Asian countries put together accounted for 29.37 percent of the
foreign-born population.
   The Census asks people if they speak a
language other than English at home. In 2000, approximately 321,350
Oregonians said yes, with more than 214,605 saying their primary
language was Spanish. The next most-common languages — German,
Vietnamese and Russian — each had less that one-tenth the number of
Spanish speakers.
   
   Many workers undocumented
   
   
The
new requirements in the Real ID Act undoubtedly will inconvenience many
Oregonians who have lost their proof of citizenship or immigration
papers. But, if the new requirements prevent illegal immigrants from
driving, they also could cause problems for employers who rely on them,
knowingly or otherwise.
   “Undocumented immigrants are critical to
the state work force. Without proper identification, these people will
find it harder to prove identity in banks and retail establishments and
to qualify for Oregon jobs,” according to the DMV analysis.
 
 Whatever the figures, the employment department believes that the vast
majority of adult illegal immigrants are working. A routine 2001
Immigration and Naturalization Service audit found that illegal
immigrants are a significant presence in the Portland area. As part of
the audit, INS officials reviewed the paperwork for 3,306 service
industry employees and found that 834 — 25 percent — were in violation
of immigration laws.
   The results of the audit were released days
before the 9/11 terrorist attacks. Since then, Congress has abolished
the INS and assigned its enforcement powers to a new agency within the
U.S. Department of Homeland Security: U.S. Immigration and Customs
Enforcement.
   ICE no longer conducts routine audits on employees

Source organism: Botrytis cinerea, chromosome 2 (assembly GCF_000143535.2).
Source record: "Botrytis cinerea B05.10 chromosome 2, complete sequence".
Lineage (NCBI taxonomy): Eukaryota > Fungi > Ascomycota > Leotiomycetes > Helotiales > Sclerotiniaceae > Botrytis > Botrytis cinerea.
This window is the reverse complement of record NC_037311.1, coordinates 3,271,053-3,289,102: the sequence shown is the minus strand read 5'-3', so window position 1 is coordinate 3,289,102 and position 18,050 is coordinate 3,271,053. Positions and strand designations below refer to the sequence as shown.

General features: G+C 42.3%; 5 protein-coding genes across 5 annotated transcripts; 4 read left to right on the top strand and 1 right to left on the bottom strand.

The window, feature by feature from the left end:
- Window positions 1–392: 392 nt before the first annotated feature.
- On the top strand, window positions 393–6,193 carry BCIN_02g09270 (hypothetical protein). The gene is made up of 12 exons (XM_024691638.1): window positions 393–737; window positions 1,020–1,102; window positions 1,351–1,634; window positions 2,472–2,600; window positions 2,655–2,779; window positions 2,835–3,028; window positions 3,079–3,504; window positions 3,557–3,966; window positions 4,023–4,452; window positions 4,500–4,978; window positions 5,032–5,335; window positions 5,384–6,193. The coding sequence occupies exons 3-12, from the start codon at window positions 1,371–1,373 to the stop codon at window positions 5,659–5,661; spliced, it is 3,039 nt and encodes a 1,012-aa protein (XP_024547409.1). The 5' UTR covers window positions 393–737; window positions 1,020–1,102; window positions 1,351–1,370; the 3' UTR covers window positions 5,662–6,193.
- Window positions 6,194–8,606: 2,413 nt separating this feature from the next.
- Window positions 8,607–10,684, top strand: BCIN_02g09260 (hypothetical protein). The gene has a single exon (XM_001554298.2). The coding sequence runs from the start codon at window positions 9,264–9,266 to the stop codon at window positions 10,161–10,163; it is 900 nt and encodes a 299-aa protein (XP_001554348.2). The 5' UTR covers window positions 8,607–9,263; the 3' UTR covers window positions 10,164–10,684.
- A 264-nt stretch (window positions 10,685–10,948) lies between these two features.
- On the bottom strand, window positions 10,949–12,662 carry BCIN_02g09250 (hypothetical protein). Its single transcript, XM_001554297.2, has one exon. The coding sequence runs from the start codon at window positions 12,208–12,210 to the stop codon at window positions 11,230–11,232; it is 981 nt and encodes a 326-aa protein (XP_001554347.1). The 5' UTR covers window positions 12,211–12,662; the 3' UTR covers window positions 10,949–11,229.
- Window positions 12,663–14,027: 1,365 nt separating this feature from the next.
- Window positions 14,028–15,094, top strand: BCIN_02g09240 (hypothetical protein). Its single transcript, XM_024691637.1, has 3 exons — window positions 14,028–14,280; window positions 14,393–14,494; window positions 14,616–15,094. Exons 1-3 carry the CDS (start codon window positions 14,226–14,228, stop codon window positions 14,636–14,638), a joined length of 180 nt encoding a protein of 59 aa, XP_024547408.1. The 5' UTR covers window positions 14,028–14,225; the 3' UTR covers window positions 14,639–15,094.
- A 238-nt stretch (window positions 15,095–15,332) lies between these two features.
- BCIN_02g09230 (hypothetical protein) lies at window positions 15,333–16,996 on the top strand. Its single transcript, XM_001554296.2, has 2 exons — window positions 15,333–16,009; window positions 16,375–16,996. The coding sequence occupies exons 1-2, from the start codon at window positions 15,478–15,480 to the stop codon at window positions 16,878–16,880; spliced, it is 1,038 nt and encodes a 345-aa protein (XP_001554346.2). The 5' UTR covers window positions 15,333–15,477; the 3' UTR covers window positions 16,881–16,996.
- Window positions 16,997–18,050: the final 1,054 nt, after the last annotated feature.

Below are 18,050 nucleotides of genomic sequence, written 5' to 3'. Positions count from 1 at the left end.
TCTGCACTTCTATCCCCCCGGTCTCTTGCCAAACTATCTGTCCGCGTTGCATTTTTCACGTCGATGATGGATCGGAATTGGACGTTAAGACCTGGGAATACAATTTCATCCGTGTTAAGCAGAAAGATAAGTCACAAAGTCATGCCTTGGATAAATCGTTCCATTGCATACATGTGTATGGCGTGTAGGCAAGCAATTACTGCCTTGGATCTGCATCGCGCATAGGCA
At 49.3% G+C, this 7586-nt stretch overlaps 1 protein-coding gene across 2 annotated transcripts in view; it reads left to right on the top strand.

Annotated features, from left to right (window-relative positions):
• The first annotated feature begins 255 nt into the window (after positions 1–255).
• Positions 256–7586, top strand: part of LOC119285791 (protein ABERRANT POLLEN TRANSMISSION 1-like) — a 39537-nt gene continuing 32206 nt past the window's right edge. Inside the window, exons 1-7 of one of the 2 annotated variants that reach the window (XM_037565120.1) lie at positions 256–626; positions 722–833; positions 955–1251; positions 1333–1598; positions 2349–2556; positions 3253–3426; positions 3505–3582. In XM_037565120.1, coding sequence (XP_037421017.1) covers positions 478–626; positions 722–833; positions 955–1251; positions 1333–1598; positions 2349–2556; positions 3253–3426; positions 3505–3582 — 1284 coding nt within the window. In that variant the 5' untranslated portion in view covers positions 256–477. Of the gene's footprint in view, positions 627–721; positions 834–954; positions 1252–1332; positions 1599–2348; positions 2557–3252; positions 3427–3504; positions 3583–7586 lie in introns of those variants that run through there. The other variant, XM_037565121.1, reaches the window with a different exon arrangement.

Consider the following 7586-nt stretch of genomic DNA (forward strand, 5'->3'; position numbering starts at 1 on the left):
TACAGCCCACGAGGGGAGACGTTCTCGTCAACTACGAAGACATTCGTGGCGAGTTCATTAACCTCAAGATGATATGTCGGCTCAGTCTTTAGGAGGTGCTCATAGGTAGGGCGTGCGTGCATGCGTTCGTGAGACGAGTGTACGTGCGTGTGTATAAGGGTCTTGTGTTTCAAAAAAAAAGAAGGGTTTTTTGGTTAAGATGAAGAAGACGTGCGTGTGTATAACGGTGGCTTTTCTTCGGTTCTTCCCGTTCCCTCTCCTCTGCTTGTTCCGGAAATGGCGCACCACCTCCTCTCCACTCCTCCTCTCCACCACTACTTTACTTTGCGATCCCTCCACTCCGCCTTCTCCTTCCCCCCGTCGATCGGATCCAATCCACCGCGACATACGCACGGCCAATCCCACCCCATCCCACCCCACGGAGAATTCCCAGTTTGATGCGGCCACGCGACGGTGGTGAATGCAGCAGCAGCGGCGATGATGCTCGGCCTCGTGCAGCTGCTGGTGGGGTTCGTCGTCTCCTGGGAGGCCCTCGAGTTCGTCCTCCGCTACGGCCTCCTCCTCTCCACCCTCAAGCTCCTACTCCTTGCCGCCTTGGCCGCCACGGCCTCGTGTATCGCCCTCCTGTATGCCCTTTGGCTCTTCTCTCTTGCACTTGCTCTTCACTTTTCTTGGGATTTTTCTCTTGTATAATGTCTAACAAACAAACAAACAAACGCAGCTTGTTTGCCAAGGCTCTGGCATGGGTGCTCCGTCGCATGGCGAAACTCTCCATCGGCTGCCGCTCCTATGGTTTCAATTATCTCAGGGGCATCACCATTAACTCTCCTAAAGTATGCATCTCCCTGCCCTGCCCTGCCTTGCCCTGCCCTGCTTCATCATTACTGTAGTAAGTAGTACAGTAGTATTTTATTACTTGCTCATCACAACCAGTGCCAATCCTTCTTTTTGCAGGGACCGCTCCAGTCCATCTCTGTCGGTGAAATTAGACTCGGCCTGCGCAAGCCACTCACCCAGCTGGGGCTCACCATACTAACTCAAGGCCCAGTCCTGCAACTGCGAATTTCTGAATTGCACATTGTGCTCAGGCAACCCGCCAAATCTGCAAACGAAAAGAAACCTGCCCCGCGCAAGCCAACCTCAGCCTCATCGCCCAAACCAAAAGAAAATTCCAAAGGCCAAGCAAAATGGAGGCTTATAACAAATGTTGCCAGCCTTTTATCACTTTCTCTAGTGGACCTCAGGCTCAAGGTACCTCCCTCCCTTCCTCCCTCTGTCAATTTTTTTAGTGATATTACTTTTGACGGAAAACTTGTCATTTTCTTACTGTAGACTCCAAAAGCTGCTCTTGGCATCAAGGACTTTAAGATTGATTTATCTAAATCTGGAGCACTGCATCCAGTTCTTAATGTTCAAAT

within a service sector, according to Virginia Kice, ICE’s western
regional communications director and spokeswoman. Instead, Kice says
ICE is focusing its investigations on what she calls key components of
the public safety infrastructure, such as airport employees.
 
 Federal investigators found 124 illegal immigrants working at the
Portland International Airport in December 2001 and arrested 30 of them
for using false documents as part of a national sweep called Operation
Tarmac.
   According to Kice, ICE also is targeting employers who
intentionally break the law to employ illegal immigrants. Last month,
21 illegal immigrants were arrested at the North Portland office of
IFCO Systems North America, a pallet-building company. Nationally,
1,200 illegal immigrants and seven current or former company managers
were arrested during the sweep. Federal officials accuse the company of
recruiting workers in Mexico and Central America and paying to smuggle
them across the border.
   Kice said ICE is conducting other investigations but declined to discuss them.
   Ludwick expects more investigations and arrests if the state complies with the Real ID Act.
   “Right now, Oregon driver’s licenses are an open invitation to
fraud,” he said. “But once the state toughens up its requirements,
identifying people who aren’t supposed to be here will be easier.”